There have been a few notable developments in recent weeks in the Philadelphia clergy abuse cases.
1. The two current priests (Fr. Charles Engelhardt and Fr. James Brennan), former priest (Edward Avery), and former Catholic school teacher (Bernard Shero) have rejected a plea offer from Philadelphia prosecutors. Under the plea bargain, the men would have served from 7½ to 15 years in prison on various rape charges against them.
Is this plea offer significant? It's hard to tell, but it could be. The offer might indicate the beginning of some apprehensiveness on the part of prosecutors about the strength of their case. A trial is still months away.
Remember: The archdiocesan review board – partly composed of individuals with expertise in child abuse – already thoroughly examined these cases years ago, and it did not find one of the accusers to be credible. (One man accused three men (Fr. Engelhardt, Edward Avery, and Bernard Shero) of molesting and raping him; the board did not find this accuser to be credible. Another man accused Fr. Brennan, whom the panel recommended to the archdiocese to remove. (It did.))
We also know that the review board took a very aggressive approach in dealing with the cases it reviewed. In over 50 abuse cases it scrutinized, the board actually recommended the removal of the priest in most of them.
Are prosecutors starting to see serious problems with the credibility of one or more of the accusers and their accusations?
From the beginning, all of these men have staunchly maintained their innocence – although you would never know it from the media coverage. Fortunately, the clerics are represented by what appear to be excellent defense attorneys. For example, Michael McGovern, a very experienced defense lawyer who served many years in the Philadelphia District Attorney's Office, is representing Fr. Charles Engelhardt. Richard L. DeSipio, the lawyer for Fr. James Brennan, has already gone on the offensive against his client's accuser.
2. Lawyers for Monsignor William Lynn have asked Judge Ransom to drop child endangerment charges against the cleric.
Msgr. Lynn is not charged with abuse of a child, but prosecutors are charging him with deliberately allowing priests to remain in ministry for the purpose of children being victimized.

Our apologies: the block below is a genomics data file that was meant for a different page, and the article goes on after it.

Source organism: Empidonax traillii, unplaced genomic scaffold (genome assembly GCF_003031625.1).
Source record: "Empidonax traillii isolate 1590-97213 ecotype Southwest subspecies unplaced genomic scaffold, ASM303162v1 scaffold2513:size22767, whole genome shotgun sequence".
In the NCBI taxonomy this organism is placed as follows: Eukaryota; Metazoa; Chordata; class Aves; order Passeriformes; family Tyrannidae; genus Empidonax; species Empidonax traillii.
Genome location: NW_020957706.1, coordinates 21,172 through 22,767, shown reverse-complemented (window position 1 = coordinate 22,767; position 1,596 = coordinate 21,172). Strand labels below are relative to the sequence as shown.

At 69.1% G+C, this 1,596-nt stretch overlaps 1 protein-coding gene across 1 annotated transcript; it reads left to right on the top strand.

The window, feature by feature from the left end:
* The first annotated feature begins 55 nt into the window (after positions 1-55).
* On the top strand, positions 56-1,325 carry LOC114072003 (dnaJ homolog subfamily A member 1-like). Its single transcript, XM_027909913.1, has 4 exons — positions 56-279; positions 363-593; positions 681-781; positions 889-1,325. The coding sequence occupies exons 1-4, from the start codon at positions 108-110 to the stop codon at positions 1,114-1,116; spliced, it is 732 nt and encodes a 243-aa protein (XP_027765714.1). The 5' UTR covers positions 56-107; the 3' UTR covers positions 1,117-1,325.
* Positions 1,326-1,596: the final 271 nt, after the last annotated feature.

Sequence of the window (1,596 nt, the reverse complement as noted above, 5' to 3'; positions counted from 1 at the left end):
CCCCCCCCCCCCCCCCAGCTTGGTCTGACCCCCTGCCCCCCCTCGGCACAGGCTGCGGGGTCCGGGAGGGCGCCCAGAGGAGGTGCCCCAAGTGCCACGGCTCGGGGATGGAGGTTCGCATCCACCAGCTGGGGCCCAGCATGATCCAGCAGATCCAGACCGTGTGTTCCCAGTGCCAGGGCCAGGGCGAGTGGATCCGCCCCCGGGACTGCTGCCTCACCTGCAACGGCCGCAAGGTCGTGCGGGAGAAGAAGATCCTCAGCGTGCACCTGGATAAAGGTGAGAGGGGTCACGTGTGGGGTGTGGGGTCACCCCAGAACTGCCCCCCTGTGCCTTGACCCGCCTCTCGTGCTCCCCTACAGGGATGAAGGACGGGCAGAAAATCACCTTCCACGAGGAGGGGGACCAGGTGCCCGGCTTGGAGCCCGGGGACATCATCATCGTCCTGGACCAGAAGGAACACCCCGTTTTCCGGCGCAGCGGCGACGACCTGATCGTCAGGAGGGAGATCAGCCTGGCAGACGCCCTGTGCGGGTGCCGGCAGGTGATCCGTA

It is a wild claim, indeed, and Msgr. Lynn's lawyer is claiming the charge "doesn't stand on any legal footing at all."
A hearing on this matter is scheduled for July.
3. Another significant development is that Renee Cardwell Hughes will not be the presiding judge at the future trial of these men.
Hughes announced at the end of April that she would be leaving the bench to take over as CEO of the American Red Cross Southeastern Pennsylvania Chapter.
Hughes herself made news with her incredibly antagonistic and alarming behavior during pre-trial hearings. She was simply unable to contain her venom for the clerics and the attorneys who represented them. (For details, see "Is the Fix In Against the Church in Philadelphia?", March 2011.)
In addition, an episode recently surfaced which confirmed the volatile manner of the jurist. In May, the Pennsylvania Supreme Court recused Judge Hughes after she wrongfully ordered a court reporter to alter an official court transcript. The court's order shined a light on Hughes' dubious antics.
The absence of Renee Hughes is certainly good news for those who seek truth and justice for these cases. Maybe there is a more tempered and impartial observer in Judge Lillian Ransom, but observers shouldn't hold their breath.
Ransom recently sided with prosecutors in a June 6 hearing. She rejected a request from the attorney of Fr. Engelhardt to allow the priest to travel back-and-forth over the summer to visit relatives. "I'm not going to set it up so it's summer at the shore. Pick a weekend," ordered Ransom. "He can stay home in Philadelphia and make himself happy just like the rest of us." (Remember: In over four decades in ministry, Fr. Engelhardt never had any complaints against him until this one made by an accuser whom the review board did not find credible.)